For the first time since 1992, we are in a Morse episode set in a different country. Morse is in Venice, falling for a pretty Italian woman named Violetta. He's not there long, but it starts the story - and the new decade (1970s, 2020s) - off on a romantic foot.
Meanwhile, in Oxford, foul play is afoot. A woman, Molly Andrews, is murdered on a towpath. Thursday is convinced the killer was Carl Sturgis - the dead girl's boyfriend, which Morse calls into question fairly quickly on his return to duty. Bright isn't alarmed, but he assigns Morse to revisit the case, which creates conflict between Thursday and his former protege.
The good news is that the two men don't immediately fall into the same conflicts - they're old friends at this point, so there's no point in getting insanely angry over a professional disagreement. But as Morse continues, he uncovers other discrepancies - leads ignored, brushed over. Thursday has embraced a foregone conclusion. A boat was logged going through the area of the murder, with a skipper, Abraham Patrovski, who has a bad reputation. Thursday didn't follow up on that. He seems angry and burnt out with the job, with life. He takes it out on those around him, even poor Win.
There are more suspects. Dr. Naomi Benford is the pretty, telegenic new scientist who's just nabbed a television contract. Dr. Dai Ferman (a scoundrelly Welshman) and Dr. Jeremy Kreitsek (the awkward lone POC in the department) work are her colleagues. They all report to the slightly cartoonish misogynist Professor Blish (imagine a creepy Steve Martin). All three men are jealous of Benford's success. Collectively, the scientists' work is about measuring psychic ability, an endeavor which the episode views with friendly agnosticism. Interestingly, it's Morse the Brain who's more open to it than Thursday the Ordinary Guy. But I guess Morse has lived through a few years, some bad drugs, a cult or two, a ghost, revisiting his Quaker upbringing, and a tiger that might as well be supernatural since he said in Nocturne that the only thing that comes after death, in his experience, was "the police." Naive materialist child.
The question comes up again when Thursday and Morse meet a woman, Jenny Tate, who seems to be having visions (she's often followed around by Tony Jakkobsen, the chef where she works, so there's another Suspect). She gives a....not terribly convincing account of her vision of the murderer. She knows one important clue, but she might have found that out many ways. She doesn't strongly describe the killer. It's unclear in the end whether she was actually involved or not, so the incident seems to exist more for thematic reasons than plot ones. It's weird that neither Thursday nor Endeavour try and find out if she is lying. Hashtag believe psychic women, or something.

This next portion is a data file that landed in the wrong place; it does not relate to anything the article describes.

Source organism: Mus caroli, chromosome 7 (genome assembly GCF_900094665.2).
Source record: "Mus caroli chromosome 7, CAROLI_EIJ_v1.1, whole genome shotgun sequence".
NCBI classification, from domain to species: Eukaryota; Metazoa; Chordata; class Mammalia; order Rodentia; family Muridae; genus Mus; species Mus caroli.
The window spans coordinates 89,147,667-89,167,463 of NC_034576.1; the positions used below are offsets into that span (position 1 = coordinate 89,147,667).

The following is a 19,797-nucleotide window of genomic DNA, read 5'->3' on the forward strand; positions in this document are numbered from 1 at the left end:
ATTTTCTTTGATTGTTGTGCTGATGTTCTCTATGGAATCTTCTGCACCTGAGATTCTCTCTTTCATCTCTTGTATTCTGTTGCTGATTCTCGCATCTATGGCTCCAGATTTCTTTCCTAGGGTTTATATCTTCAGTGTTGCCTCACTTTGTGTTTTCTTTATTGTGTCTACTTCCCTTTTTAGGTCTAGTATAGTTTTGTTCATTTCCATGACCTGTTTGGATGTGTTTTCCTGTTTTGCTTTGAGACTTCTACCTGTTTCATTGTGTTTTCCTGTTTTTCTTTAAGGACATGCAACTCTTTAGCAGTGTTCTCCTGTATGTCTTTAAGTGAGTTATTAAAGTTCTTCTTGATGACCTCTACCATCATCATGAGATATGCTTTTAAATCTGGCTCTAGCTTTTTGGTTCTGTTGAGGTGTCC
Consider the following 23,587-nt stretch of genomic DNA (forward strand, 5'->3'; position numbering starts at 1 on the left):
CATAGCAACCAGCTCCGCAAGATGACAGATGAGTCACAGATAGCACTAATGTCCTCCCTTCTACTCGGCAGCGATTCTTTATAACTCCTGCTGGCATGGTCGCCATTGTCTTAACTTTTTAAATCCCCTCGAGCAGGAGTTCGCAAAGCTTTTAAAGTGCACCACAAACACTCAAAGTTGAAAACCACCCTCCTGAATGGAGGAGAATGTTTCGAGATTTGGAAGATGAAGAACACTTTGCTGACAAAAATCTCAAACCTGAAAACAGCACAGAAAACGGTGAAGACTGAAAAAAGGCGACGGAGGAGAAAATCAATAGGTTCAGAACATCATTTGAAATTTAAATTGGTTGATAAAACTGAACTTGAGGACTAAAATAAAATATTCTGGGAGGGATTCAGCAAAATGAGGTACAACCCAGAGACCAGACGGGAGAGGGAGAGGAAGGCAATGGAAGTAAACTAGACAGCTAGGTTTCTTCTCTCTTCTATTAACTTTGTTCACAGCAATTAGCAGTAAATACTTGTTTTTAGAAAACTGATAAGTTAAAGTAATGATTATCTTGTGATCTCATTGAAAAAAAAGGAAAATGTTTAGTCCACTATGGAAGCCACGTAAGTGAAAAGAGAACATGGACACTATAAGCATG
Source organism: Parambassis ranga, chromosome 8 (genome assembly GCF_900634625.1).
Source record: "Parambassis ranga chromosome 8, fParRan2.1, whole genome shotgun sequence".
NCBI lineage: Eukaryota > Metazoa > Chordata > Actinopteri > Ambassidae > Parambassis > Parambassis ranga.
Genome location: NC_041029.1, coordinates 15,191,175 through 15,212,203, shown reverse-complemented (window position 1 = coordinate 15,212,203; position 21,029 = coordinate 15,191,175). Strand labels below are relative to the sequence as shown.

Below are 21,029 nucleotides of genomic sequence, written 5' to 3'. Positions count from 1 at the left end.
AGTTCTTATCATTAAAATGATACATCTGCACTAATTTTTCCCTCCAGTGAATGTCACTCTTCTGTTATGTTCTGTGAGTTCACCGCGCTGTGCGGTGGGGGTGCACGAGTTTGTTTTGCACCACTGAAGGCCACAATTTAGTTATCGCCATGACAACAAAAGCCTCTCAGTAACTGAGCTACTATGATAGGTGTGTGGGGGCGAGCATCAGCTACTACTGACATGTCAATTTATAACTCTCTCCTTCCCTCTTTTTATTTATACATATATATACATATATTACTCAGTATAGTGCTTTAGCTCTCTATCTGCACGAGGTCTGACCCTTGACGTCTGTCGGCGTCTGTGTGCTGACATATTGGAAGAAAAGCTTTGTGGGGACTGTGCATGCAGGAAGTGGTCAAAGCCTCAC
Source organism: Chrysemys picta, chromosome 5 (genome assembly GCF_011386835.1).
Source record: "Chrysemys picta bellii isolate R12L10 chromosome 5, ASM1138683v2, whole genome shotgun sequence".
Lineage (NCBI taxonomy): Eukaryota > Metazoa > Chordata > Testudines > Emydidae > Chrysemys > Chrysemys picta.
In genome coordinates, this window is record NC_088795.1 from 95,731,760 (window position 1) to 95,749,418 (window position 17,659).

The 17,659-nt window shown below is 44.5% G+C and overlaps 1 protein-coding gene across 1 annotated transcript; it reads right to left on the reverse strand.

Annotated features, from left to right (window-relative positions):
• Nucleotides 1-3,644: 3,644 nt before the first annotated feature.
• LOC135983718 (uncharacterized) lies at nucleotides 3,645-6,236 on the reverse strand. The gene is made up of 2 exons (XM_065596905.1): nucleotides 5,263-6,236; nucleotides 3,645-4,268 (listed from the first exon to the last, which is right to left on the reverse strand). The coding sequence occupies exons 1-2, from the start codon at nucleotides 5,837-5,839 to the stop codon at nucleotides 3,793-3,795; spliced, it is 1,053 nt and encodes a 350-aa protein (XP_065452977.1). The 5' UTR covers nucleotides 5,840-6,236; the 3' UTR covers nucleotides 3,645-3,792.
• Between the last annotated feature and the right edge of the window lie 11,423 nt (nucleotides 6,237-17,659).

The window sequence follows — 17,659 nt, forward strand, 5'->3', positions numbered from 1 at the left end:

That switcheroo keeps happening. The episode spins up some interesting conflicts, but they all unspool when they're reaching their climax. Morse and Thursday almost have an argument, but not really. Thursday and Mrs. Thursday have an argument in which he accuses her of never experiencing bloody real life - but she experiences it almost exactly after that, and is unimpressed. The characters question the reality of the supernatural, but in the end, the psychic seems to have been a distraction from a rather obvious suspect - we don't even get the full story of the murdered woman's death.
Some of that is foreshadowing, mind. The Morse, Thursday, and Strange conflicts are clearly being set up for later. Thematically, the supernatural stuff works too, as Bright grapples with his wife's illness and her request that he join her in her prayers for faith healing. It seems tradition that there's always a great Thursday-and-Bright-Talking-About-Life scene in these later seasons, and this is another good one. Yes, the faith healers may be weird (and, I'd add, probably heretical) fundamentalists, but who has not faced the question - what if they're right? And we miss out because we didn't believe? It's a haunting thought.
Speaking of haunting thoughts, that brings me to the other big development in the story - Morse and Violetta. A haunting teasing through line. And Ludo, who's a fun character, feels like Joss Bixby 2.0,. This time a rival as well as a friend. Of course Morse has the most appalling luck in love. I'm curious to see where this is going. Violetta is mysterious, but little more than a beautiful cipher at this point.
My review of the next episode: Raga.
- "The female of the species might hold good for Kipling, but he never walked a crooked mile in these brogues."
- Dorothea Frazil briefly meets Sally Alexander, a feminist crusader who was Abigail Thaw's real-life mother, John Thaw's first wife. And it gets better - the woman playing Sally is Abigail's daughter.
My reviews of Endeavour: